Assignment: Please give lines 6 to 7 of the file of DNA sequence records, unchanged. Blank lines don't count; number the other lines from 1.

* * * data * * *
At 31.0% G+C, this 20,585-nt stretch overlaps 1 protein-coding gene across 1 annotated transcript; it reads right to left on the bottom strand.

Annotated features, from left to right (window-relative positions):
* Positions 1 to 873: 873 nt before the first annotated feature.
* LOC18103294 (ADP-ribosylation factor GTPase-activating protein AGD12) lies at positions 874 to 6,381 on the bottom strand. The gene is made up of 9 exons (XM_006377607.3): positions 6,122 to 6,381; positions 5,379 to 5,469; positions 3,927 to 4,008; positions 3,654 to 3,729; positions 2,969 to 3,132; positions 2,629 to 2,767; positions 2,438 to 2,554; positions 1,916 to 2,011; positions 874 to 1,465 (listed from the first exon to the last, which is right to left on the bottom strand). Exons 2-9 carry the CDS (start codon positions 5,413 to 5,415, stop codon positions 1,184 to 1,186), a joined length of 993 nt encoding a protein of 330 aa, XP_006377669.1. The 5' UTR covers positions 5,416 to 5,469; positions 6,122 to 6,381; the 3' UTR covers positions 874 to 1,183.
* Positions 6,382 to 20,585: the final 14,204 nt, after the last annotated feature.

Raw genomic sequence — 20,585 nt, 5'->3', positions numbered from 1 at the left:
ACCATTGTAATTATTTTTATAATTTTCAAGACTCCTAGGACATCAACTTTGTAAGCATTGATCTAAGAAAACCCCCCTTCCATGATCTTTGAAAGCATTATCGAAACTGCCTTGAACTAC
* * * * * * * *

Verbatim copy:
Raw genomic sequence — 20,585 nt, 5'->3', positions numbered from 1 at the left:
ACCATTGTAATTATTTTTATAATTTTCAAGACTCCTAGGACATCAACTTTGTAAGCATTGATCTAAGAAAACCCCCCTTCCATGATCTTTGAAAGCATTATCGAAACTGCCTTGAACTAC